Medical devices are any type of device used for diagnosis, treatment, or prevention of disease or other medical conditions. The U.S. Food and Drug Administration (FDA) regulates all medical devices sold in the United States, from contact lenses and hearing aids to stents and defibrillators. To ensure devices are safe and effective, the FDA has developed a medical device classification system based on their risk profile. Before starting your regulatory pathway, you must determine your productâ€™s correct classification.
Medical Device Classification and Regulatory Controls
Medical devices are defined as follows by Section 201(h)(1) of the Food, Drug, and Cosmetic Act: an instrument, apparatus, implement, machine, contrivance, implant, in vitro reagent, or other similar or related article, including a component part or accessory which is:
- (A) recognized in the official National Formulary, or the United States Pharmacopoeia, or any supplement to them,
- (B) intended for use in the diagnosis of disease or other conditions, or in the cure, mitigation, treatment, or prevention of disease, in man or other animals, or
- (C) intended to affect the structure or any function of the body of man or other animals, and which does not achieve its primary intended purposes through chemical action within or on the body of man or other animals and which does not achieve its primary intended purposes through chemical action within or on the body of man or other animals and which is not dependent upon being metabolized for the achievement of its primary intended purposes. The term “device” does not include software functions excluded pursuant to section 520(o).
Devices fall into one of three classes based on risk: Class I (low risk), Class II (medium risk), or Class III (high risk). There are different regulatory controls (General, Special) with and without exemptions based on the classification of the device.Â General Controls are regulatory requirements that apply to all devices unless exempt by regulations under the device classification code.Â Special Controls are specific to devices in which General Controls alone cannot provide a reasonable assurance of safety and effectiveness.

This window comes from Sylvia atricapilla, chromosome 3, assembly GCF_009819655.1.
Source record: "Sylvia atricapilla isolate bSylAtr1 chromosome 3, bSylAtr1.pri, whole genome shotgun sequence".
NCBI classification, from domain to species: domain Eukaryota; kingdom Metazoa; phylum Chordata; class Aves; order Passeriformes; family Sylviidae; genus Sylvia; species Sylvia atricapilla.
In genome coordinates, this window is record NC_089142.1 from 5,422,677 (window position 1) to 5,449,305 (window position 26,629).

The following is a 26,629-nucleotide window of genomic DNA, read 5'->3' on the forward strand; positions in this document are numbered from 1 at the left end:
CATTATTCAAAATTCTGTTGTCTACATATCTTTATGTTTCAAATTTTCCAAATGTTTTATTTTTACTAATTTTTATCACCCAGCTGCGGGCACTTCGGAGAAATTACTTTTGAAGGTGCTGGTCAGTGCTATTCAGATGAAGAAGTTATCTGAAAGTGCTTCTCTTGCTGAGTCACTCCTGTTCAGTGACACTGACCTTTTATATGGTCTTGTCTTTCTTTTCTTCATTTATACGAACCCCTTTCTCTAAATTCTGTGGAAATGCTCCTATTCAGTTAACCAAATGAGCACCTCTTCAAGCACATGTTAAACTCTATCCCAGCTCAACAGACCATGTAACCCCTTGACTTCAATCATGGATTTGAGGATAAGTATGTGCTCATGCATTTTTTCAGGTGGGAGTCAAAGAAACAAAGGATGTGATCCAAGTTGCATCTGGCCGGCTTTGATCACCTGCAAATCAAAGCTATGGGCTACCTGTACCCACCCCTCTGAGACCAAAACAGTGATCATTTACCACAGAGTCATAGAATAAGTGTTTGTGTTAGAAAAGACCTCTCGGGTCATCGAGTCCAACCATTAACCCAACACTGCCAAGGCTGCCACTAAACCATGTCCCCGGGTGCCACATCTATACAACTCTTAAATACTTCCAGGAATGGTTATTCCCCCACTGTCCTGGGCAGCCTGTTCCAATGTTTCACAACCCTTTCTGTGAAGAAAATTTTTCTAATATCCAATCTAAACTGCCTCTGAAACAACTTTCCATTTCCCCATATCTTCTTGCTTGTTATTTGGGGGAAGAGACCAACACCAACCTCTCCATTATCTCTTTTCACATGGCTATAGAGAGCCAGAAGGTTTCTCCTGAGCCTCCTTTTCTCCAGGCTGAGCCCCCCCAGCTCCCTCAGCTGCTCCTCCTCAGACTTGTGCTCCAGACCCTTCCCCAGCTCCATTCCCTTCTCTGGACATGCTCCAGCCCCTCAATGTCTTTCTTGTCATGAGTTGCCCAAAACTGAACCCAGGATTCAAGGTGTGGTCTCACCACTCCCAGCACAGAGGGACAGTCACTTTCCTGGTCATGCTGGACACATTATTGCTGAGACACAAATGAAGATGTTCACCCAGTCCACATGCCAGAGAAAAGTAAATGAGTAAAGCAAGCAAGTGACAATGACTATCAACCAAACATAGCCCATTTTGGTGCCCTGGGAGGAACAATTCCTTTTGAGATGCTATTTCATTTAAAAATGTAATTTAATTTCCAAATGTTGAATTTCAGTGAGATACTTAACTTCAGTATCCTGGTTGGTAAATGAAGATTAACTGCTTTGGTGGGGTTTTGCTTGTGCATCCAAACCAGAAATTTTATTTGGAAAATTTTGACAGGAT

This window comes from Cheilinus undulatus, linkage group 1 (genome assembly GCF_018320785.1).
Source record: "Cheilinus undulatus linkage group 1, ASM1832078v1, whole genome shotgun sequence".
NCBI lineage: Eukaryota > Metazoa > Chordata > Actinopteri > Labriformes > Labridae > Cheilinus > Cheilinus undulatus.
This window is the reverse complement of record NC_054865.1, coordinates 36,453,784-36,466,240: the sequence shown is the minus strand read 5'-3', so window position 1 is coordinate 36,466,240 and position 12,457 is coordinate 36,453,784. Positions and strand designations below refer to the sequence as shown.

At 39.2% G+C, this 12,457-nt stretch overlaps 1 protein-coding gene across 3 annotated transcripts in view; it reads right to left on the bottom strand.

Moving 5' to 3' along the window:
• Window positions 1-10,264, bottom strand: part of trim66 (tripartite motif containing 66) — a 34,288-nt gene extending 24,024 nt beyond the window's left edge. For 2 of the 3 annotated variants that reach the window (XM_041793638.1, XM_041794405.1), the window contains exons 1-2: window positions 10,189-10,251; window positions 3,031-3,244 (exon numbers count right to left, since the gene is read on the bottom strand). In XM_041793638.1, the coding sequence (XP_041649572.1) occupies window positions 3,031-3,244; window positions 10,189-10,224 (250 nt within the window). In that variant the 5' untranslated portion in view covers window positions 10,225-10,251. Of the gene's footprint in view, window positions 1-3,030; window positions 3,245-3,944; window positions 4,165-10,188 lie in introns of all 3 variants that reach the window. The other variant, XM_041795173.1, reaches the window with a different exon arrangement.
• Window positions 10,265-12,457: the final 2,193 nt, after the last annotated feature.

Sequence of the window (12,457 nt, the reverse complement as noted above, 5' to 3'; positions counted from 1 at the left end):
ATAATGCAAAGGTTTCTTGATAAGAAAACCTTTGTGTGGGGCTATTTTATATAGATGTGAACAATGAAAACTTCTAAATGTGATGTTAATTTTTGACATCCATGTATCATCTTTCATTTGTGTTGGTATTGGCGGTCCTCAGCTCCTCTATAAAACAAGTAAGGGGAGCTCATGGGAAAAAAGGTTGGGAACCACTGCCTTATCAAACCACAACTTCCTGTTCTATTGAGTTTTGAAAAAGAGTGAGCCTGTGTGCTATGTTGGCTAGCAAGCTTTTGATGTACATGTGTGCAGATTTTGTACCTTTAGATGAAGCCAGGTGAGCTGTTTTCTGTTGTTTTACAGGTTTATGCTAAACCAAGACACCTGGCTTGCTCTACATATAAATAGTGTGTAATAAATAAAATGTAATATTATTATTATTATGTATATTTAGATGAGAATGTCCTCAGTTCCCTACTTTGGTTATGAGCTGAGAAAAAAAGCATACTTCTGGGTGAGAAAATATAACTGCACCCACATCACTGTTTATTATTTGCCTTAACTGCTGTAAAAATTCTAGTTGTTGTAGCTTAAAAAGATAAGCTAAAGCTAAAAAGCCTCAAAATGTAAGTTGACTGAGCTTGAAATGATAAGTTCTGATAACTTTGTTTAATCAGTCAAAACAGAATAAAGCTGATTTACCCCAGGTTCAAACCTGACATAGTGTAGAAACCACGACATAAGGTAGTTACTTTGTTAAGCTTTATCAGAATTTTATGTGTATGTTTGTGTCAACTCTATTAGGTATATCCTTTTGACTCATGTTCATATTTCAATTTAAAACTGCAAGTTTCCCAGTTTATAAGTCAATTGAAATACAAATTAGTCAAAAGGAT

Class I Devices
Class I devices are low-risk, meaning they are not life-sustaining, life-supporting, or implantable devices that require general controls. Most Class I devices require self-registration with FDA or some require a 510(k) pre-market notification.
Examples of Class I Medical Devices:
- Non-Electric Wheelchairs
- Latex Gloves
Class II Devices
Class II medical devices are medium-risk medical devices that do require general controls and special controls to provide reasonable assurance of safety and effectiveness. Most Class II devices are cleared under a 510(k) pre-market notification. Few devices under Class II are approved via a PMA. 10-15% of Class II devices require clinical data.
Examples of Class II Medical Devices:
- Blood Pressure Cuffs
- Contact Lenses
Class III Devices
Class III Medical Devices are high-risk medical devices that may pose serious risks to health and require general controls and special controls if applicable with PMA approval by the U.S. Food and Drug Administration (FDA) before they can legally be marketed in the United States. Almost all PMAs submitted require clinical data.
Examples of Class III Medical Devices:
- Automated External Defibrillator (AED)
- Breast Implants
- Heart Valves
Determination of Regulatory Requirements
Not all medical devices are the same, so their regulatory pathway is determined by many elements. These elements include classification of the device, intended use of the device, the degree of risk to health, and regulatory controls like Good Manufacturing Practices (GMP) and Special Controls (Performance Standards).
To determine your device classification:
FDA Product Classification Database
The FDAâ€™s product classification database is a tool that serves as an authoritative reference for the classification of products. The database contains regulatory information to search to define the classification and regulatory controls for a medical device.
This electronic database is searchable by many features, including device name, product code, regulation number, review panel, and more.
Find A Wright Path to Meeting Regulatory Requirements
Determining medical device classification is just the beginning of getting your medical device to market. The experts at A Wright Path can help you determine your regulatory pathway and meet all regulatory requirements. Schedule a consultation today to learn how A Wright Path can help you gain clearance or approval from the Food and Drug Administration (FDA), submit a 510(k) or 513(g) to FDA, develop a clinical trial strategy, determine your device classification, and more.